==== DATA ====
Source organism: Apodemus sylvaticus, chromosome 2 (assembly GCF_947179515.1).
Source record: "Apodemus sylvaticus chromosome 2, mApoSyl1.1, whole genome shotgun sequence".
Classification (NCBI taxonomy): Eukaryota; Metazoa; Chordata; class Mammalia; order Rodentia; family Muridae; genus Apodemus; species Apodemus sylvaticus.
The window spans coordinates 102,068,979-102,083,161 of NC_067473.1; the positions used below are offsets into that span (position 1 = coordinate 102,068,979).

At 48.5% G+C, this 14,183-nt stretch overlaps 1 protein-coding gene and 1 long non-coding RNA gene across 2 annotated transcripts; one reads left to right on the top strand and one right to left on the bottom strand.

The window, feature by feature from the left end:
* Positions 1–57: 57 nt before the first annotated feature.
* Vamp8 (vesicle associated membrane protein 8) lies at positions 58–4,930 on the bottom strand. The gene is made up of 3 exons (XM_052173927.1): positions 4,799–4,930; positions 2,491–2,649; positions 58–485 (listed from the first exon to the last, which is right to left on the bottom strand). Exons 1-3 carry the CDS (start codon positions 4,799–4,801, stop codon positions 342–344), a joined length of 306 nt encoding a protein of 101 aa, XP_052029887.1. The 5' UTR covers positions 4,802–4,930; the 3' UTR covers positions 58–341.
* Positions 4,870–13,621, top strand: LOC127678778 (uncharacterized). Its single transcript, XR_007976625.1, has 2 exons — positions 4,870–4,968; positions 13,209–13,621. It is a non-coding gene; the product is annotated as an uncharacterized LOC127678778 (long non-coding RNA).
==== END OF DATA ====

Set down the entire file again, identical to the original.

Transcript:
Source organism: Apodemus sylvaticus, chromosome 2 (assembly GCF_947179515.1).
Source record: "Apodemus sylvaticus chromosome 2, mApoSyl1.1, whole genome shotgun sequence".
Classification (NCBI taxonomy): Eukaryota; Metazoa; Chordata; class Mammalia; order Rodentia; family Muridae; genus Apodemus; species Apodemus sylvaticus.
The window spans coordinates 102,068,979-102,083,161 of NC_067473.1; the positions used below are offsets into that span (position 1 = coordinate 102,068,979).

At 48.5% G+C, this 14,183-nt stretch overlaps 1 protein-coding gene and 1 long non-coding RNA gene across 2 annotated transcripts; one reads left to right on the top strand and one right to left on the bottom strand.

The window, feature by feature from the left end:
* Positions 1–57: 57 nt before the first annotated feature.
* Vamp8 (vesicle associated membrane protein 8) lies at positions 58–4,930 on the bottom strand. The gene is made up of 3 exons (XM_052173927.1): positions 4,799–4,930; positions 2,491–2,649; positions 58–485 (listed from the first exon to the last, which is right to left on the bottom strand). Exons 1-3 carry the CDS (start codon positions 4,799–4,801, stop codon positions 342–344), a joined length of 306 nt encoding a protein of 101 aa, XP_052029887.1. The 5' UTR covers positions 4,802–4,930; the 3' UTR covers positions 58–341.
* Positions 4,870–13,621, top strand: LOC127678778 (uncharacterized). Its single transcript, XR_007976625.1, has 2 exons — positions 4,870–4,968; positions 13,209–13,621. It is a non-coding gene; the product is annotated as an uncharacterized LOC127678778 (long non-coding RNA).